In conjunction with Ben Gurion University, TanenbaumCHAT teachers have planned a curriculum-based experience in Eilat that focuses on Marine Biology.  Students will be working in teams with graduate students learning how to do field research in a range of areas including oceanography, water ecology, and animal behavior.  They will work in laboratories, on the water, and if desired, underwater.  Much of their work will focus on the aqua culture at the north side of the Eilat bay.  Students will also visit key marine institutions and the Inter-University Research Ship.  

The program is aligned with the Grade 10 Ontario Science Curriculum and relates directly to the Biology and Earth and Space Science units where, for example, students examine the hierarchical organization of cells from tissues to organ systems in plants and animals and the impact of natural and human factors on organisms and natural systems.  It also reinforces what students previously have learned about climate change and ecological systems and further develops their scientific investigation skills.  

For a glimpse of how this program will unleash the inner scientist in our students,
watch THIS 50-second clip.

One of the laboratories in which students will be conducting experiments
can be seen HERE.

Our TanenbaumCHAT chaperones are Science teachers Ms. Carr and Mr. Kitchen. Rabbi Buckman will also accompany the students.

The mini-mester will be partially funded and is open to a limited number of students. Departure from Toronto is tentatively set for Sunday, February 8, 2015. Students return to Toronto Thursday, February 19, 2015. The program is scheduled over Family Day Weekend to minimize the number of days students miss school.

Students will be required to do some preparation prior to the mini-mester and will be responsible for a poster presentation at the end. Upon the students’ return to school, their teachers will make efforts to support students catching up.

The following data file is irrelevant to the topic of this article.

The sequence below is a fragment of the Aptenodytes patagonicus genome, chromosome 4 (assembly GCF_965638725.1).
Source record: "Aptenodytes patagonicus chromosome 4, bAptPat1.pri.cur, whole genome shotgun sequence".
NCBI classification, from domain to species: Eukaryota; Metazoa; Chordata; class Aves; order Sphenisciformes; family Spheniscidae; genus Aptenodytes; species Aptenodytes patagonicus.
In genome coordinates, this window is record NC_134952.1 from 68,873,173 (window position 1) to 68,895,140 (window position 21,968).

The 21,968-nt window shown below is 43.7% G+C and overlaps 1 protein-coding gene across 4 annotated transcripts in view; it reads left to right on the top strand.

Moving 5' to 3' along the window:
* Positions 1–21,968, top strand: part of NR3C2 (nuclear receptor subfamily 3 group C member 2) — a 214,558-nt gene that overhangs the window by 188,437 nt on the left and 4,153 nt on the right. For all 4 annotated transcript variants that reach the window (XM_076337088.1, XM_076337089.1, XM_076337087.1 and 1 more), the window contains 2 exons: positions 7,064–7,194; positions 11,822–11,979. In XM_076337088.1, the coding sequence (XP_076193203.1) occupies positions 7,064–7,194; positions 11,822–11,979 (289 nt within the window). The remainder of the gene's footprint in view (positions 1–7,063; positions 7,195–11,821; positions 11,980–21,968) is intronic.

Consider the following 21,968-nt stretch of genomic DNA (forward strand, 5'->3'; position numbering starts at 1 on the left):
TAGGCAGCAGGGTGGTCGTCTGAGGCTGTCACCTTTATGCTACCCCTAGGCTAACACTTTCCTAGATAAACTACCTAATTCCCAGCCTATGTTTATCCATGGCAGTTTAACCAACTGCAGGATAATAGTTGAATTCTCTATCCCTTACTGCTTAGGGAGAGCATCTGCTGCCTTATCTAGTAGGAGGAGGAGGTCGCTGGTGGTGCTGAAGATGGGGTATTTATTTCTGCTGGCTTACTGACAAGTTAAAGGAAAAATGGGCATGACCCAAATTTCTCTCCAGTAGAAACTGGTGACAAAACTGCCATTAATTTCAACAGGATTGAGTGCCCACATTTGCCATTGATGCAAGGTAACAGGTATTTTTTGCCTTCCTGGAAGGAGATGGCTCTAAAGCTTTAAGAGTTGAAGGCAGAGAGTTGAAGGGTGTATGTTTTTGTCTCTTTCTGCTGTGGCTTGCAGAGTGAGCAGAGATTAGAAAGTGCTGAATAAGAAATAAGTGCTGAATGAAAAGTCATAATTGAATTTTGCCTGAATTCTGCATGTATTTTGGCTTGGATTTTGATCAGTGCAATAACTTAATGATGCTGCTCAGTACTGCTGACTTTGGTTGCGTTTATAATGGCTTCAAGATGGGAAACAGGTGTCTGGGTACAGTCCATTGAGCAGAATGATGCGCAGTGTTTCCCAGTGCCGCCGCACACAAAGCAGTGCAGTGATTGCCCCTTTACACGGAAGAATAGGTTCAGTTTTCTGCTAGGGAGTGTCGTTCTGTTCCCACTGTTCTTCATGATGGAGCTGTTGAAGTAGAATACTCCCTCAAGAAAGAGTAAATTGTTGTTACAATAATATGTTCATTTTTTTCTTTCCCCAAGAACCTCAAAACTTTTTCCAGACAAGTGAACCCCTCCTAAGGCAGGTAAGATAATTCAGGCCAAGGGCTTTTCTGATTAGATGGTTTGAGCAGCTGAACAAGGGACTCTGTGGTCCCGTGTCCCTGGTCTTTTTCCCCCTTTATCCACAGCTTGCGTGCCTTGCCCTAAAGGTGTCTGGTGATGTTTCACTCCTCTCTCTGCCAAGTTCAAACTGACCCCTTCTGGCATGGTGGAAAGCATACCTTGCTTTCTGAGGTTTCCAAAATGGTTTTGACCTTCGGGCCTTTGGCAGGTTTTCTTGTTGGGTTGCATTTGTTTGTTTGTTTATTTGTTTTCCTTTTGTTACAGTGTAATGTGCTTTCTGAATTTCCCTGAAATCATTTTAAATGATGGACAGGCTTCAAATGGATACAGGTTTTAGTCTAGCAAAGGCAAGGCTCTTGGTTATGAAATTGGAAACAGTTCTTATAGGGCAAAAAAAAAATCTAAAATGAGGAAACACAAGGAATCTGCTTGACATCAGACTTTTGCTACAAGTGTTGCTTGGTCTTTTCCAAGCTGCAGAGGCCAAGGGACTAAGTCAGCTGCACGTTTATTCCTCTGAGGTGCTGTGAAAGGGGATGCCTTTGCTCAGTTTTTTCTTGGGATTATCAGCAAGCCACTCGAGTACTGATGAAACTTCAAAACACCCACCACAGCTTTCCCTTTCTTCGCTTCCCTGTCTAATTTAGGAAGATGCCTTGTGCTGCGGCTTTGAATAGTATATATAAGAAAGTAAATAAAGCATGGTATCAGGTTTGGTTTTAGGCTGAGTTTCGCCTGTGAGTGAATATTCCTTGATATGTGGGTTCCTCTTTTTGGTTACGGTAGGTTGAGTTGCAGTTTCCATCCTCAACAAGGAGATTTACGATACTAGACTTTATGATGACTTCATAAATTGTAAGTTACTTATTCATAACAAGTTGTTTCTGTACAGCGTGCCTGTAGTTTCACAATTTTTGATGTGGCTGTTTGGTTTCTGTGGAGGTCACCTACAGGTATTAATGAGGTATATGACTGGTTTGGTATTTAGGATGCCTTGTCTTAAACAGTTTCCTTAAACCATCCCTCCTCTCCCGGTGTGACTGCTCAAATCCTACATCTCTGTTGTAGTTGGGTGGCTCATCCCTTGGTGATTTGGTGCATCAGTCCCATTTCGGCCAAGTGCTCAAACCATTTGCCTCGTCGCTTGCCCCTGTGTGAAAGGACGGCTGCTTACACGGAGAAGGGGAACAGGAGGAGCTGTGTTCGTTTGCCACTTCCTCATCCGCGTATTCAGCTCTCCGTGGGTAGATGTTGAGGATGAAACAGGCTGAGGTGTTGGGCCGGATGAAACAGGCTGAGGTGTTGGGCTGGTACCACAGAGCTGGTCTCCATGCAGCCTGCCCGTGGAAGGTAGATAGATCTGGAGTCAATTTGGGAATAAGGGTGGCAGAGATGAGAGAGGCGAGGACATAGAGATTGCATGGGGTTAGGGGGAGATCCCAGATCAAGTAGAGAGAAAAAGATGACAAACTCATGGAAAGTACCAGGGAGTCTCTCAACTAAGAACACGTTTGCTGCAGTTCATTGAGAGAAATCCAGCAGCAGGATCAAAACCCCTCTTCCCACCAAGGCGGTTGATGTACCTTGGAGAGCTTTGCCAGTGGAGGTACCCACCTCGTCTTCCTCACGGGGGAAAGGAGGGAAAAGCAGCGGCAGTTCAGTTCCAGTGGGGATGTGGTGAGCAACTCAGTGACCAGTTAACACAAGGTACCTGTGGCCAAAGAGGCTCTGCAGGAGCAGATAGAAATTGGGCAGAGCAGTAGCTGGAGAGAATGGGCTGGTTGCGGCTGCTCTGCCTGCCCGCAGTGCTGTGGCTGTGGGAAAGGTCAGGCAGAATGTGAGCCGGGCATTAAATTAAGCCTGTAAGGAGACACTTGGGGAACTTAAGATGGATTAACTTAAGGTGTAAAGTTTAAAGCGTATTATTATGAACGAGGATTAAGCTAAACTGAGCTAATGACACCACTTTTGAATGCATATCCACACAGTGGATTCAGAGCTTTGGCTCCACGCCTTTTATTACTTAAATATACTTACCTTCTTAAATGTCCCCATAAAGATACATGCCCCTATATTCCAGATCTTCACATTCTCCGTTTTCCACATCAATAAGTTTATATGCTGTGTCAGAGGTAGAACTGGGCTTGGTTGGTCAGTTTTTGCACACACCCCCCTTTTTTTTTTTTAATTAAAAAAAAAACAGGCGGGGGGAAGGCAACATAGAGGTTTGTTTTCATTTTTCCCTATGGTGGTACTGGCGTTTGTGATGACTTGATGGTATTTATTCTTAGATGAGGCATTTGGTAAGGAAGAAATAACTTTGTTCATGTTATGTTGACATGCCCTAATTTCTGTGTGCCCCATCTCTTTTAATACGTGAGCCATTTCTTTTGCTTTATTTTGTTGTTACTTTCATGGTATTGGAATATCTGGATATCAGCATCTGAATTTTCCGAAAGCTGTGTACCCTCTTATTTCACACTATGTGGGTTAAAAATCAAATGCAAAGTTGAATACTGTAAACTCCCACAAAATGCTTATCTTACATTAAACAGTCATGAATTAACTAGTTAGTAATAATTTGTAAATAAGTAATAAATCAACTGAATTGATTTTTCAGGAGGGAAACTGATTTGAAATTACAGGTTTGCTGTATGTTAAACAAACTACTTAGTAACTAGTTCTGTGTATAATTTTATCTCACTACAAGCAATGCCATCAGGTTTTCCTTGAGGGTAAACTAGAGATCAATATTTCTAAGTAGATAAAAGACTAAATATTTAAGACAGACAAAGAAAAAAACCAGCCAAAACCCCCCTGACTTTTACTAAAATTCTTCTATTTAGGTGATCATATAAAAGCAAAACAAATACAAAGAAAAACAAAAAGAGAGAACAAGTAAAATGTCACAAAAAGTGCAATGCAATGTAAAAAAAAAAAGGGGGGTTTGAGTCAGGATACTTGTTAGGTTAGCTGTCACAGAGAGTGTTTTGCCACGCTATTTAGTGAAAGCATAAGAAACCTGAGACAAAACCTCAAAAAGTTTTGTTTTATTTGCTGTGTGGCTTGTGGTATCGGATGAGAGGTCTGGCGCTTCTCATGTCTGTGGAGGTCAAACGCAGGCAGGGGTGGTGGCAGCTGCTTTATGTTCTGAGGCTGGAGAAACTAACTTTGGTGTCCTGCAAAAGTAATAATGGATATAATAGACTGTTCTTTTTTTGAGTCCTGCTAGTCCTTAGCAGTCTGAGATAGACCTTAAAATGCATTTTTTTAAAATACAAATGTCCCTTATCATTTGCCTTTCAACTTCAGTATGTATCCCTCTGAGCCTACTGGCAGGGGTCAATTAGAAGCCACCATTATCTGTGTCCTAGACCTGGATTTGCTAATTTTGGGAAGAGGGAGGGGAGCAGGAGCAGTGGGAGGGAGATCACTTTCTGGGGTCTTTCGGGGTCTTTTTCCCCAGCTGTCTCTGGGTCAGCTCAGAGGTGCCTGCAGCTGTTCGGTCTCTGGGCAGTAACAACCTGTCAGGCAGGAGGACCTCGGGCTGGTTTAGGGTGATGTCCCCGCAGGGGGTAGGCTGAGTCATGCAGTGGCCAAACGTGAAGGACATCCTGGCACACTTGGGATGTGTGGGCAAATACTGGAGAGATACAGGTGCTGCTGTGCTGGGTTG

For more information, come to one of two info nights: 7-8 pm on Monday September 29 at TCW or Tuesday September 30 at TCK. Parents and students are invited.

Please RSVP by noon on September 24 to


The victims were attacked not because of something they did but because of who they are.


Even if one doesn’t currently reside in the US, the events of September 11, 2001 still resonate thirteen years later throughout the world.

Today, girls in Nigeria are kidnapped and held ransom by terrorists.  Christians in Iraq are tortured and slaughtered by terrorists.  Western journalists are beheaded by terrorists.  Civilians in Gaza are used as human shields by terrorists.  Innocent Israeli men, women, and children are targeted for death by terrorists.

The list of perpetrators has grown:  Al-Queda, Hamas, ISIS, Boko Haram.

But one thing is constant.  The victims were attacked not because they did anything wrong.  New Yorkers on September 11, 2001 were simply going to work.  The girls in Nigeria simply wanted to go to school.  The Christians in Iraq simply want the freedom to practice their religion.  Israelis wanted to enjoy their summer vacation.

To paraphrase Israeli Ambassador to the UN Ron Prosor, they were attacked not because of something they did.  They were attacked because of who they are: Life-loving, freedom-loving people who respect individual rights.

These are the values that we must uphold and preserve because they give meaning to life even at the risk of life.